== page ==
Like other types of tea, green tea is also associated with positive effects on our health, especially in reducing the risk of lifestyle diseases .
And black tea.
The benefits of both black tea and green tea are pretty similar; where they differ is primarily in their caffeine content. Black tea has more caffeine than green tea, which makes the latter a better choice for people who are sensitive to caffeine (more details later) [31, 32, 33].
While green tea is known for its antioxidant properties, black tea has a different antioxidant known as ‘theaflavins’ . Apart from their ability to fight free radical damage, they are also associated with an increased production of our body’s own natural antioxidants . In addition, they have also been shown to reduce blood sugar and cholesterol levels significantly [35, 36].
Tea is a great drink. Having said that, it’s worth keeping in mind that both black and green tea contain a substance called tannins, which decrease our ability to digest protein and absorb iron and vitamin B12 [37, 38]. So, it’s best to have tea with some gap between our meals.
#3: Hot Chocolate
Not many people today know just how healthy the cocoa bean is, but if you were to trace its use back to ancient times, you’d see that Mayan and Aztec civilisations were well aware of and using cocoa primarily for its medicinal properties.
A study has found that cocoa has twice the antioxidant capacity of red wine, up to three times of green tea, and four to five times of black tea . These antioxidants come from flavonoids and some other phytonutrients.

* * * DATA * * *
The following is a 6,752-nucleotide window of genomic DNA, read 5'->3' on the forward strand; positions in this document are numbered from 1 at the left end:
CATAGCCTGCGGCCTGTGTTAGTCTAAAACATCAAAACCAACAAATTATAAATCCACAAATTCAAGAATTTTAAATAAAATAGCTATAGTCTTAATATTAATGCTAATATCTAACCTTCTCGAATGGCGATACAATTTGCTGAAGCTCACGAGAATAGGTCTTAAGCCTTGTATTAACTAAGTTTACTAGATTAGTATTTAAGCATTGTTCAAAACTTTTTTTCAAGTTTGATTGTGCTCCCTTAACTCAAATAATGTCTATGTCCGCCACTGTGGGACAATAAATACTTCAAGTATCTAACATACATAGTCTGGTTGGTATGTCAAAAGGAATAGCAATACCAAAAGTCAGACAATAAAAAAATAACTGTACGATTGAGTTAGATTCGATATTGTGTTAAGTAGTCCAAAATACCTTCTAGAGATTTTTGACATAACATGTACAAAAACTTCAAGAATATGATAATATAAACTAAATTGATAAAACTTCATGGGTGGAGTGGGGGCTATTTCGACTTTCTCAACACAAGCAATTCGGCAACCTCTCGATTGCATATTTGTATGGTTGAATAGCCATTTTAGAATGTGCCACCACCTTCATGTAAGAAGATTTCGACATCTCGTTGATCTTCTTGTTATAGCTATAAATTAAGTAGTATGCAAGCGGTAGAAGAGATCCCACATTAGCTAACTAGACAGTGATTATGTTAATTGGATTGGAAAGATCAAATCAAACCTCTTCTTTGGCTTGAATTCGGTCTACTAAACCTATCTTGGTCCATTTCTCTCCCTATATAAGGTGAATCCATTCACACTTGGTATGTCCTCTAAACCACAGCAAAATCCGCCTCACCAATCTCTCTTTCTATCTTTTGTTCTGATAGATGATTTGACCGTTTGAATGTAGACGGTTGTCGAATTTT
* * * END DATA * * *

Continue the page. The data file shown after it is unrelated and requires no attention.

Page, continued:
Cocoa’s flavonoids are known to reduce the pressure on blood vessel walls, thereby preventing high blood pressure and hypertension. Also, free radical interaction with LDL (bad cholesterol) is believed to be an early event in heart diseases like atherosclerosis. Flavonoids can prevent this by neutralising the free radicals via their antioxidant activity . Other than this, chocolate also has caffeine.
A few notes on the healthy consumption of these beverages:
On hot chocolate:
Packaged hot chocolate mixes, tea or coffee mixes, or those found at coffee shops are all loaded with sugar. Its health effects which are associated with sugar addiction and obesity, would probably surpass the health benefits of these hot beverages. Less sugar, artificial sweeteners, or low-calorie drinks may be better alternatives.
Some people are quite sensitive to caffeine. The unnerving feeling of being overwhelmed by caffeine may cause restlessness, anxiety, digestive problems, heart arrhythmia and trouble sleeping. Pregnant women and people on certain medications do need to limit their coffee intake, too. In those cases, it’s probably best to avoid caffeine altogether or have decaffeinated options with only 0-7 mg of caffeine .
For caffeine-tolerant healthy people, about 400 mg of caffeine a day, which would translate to 4 cups of coffee (assuming 100 mg caffeine per cup), appears to be safe . However, don’t forget to take into account the many other sources of caffeine in our diet, including soft drinks, some protein shakes, energy drinks, and certain medications.
To sum up – while each of these soothingly hot beverages can be healthy to consume, moderation in consumption is key, as always. For now, though – cradle a warm mug and enjoy its evidence-based effects. :)